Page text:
The exponentially increased availability of smartphones, especially lower-end ones that appear in the market, and the greater difficulty in obtaining non-internet capable phones these days, means there has never been a greater scope of consumers who have the capabilities to participate in GeoSocial Interactions.

Location-based sites like FourSquare have certainly seen growth on their side, of very high magnitudes, for the ability to attract customers to their stores, events or specific locations. Whilst Facebook does have the standard check-ins, which allow people to check in at a location, leveraging the high popularity of the Facebook network in notifying their friends and tracking their friends, FourSquare goes the extra step, in allowing companies to create interactive geo-promotions to attract people to their stores.

I have recently worked on a project with a Sydney-based coffee shop, to implement social media strategy, to attract customers to the coffee shop through a combination of Facebook, Twitter and FourSquare campaigns. For FourSquare, we looked at a two-pronged initiative:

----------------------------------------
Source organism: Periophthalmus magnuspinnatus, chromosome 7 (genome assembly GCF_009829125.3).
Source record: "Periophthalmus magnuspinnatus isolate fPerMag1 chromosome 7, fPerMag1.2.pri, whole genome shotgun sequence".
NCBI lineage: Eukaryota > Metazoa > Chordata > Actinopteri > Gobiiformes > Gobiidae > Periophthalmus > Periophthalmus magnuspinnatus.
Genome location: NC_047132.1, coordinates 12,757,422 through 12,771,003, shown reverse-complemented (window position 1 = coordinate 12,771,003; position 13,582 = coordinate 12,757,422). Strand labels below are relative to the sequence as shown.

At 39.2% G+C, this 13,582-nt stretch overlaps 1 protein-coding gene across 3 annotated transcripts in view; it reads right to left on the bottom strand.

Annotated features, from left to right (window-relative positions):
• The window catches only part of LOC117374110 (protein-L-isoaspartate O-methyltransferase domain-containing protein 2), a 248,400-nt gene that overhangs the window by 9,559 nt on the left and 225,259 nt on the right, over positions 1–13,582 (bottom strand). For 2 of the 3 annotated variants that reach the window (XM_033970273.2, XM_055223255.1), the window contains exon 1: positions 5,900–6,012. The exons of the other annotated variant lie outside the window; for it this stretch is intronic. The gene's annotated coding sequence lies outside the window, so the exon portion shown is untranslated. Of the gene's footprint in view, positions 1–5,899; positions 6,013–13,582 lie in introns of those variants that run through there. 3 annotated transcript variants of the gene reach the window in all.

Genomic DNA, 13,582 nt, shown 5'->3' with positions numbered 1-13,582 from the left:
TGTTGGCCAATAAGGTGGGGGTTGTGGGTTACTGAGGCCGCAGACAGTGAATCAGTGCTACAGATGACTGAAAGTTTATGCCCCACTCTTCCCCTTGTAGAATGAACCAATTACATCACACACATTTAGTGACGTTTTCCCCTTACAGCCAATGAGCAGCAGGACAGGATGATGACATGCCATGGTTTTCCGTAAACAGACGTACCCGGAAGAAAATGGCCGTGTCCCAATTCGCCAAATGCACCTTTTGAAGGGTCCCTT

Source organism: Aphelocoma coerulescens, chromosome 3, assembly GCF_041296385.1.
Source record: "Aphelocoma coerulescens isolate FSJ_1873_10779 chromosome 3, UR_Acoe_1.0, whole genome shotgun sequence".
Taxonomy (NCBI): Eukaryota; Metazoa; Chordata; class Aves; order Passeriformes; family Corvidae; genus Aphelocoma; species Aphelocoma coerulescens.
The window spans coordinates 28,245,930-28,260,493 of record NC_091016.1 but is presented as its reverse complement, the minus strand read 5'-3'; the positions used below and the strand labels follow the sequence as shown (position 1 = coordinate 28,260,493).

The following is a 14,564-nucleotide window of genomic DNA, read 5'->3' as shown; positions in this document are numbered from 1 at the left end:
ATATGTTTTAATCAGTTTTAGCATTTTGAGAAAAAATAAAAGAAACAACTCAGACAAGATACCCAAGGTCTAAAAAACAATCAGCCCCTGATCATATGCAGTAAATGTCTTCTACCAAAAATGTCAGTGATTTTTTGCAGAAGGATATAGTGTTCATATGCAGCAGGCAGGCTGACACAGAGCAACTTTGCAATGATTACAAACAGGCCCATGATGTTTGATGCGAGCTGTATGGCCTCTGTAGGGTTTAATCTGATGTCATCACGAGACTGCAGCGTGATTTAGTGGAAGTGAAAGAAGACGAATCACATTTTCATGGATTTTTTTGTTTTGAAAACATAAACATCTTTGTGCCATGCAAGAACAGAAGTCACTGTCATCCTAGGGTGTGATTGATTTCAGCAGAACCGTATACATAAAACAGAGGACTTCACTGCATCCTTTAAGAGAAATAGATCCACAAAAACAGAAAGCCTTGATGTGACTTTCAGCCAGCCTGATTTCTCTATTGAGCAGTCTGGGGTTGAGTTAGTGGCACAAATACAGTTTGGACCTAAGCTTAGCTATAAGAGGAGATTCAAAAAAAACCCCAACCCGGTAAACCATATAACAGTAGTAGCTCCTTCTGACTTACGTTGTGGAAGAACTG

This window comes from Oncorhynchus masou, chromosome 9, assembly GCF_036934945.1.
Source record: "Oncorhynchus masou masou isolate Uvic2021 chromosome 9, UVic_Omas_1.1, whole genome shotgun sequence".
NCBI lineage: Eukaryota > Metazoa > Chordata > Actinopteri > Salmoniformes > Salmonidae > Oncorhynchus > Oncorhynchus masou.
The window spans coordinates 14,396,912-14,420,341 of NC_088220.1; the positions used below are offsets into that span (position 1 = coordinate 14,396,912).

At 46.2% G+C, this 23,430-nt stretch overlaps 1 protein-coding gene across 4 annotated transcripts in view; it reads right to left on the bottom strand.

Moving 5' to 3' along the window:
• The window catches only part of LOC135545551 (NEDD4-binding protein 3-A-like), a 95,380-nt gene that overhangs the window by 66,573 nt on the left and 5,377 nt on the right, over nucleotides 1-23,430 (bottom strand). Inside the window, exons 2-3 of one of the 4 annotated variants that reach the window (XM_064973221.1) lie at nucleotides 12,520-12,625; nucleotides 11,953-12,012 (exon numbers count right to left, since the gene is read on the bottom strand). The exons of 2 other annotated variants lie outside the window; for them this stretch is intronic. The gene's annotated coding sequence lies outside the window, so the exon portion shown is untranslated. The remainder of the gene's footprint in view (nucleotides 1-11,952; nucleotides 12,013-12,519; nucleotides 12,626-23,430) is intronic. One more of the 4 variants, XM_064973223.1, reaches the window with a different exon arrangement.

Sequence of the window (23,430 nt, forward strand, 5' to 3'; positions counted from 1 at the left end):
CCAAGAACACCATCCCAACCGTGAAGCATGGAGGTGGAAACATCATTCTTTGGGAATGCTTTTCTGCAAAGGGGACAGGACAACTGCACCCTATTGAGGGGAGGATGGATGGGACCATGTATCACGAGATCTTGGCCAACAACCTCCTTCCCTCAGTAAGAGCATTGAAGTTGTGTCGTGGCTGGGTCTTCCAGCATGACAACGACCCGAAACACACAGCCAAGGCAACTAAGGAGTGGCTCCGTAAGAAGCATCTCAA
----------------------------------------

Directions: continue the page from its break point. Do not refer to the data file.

For existing customers, and ensuring we maintain loyalty, we looked at rewarding customers who checked-in every ten times, with a 50% off their next coffee. We could have also gone with having the leading check-in-et (the mayor), get an extra 10% off their coffee.

For new customers, and enticing new people to the store, we implemented the initiative of Friends Special, come in with your friends and you all check-in and there will be a table discount of 20%.

There are many different variants of specials and promotions that could be initiated, and managed by the store, even for a particular period of time.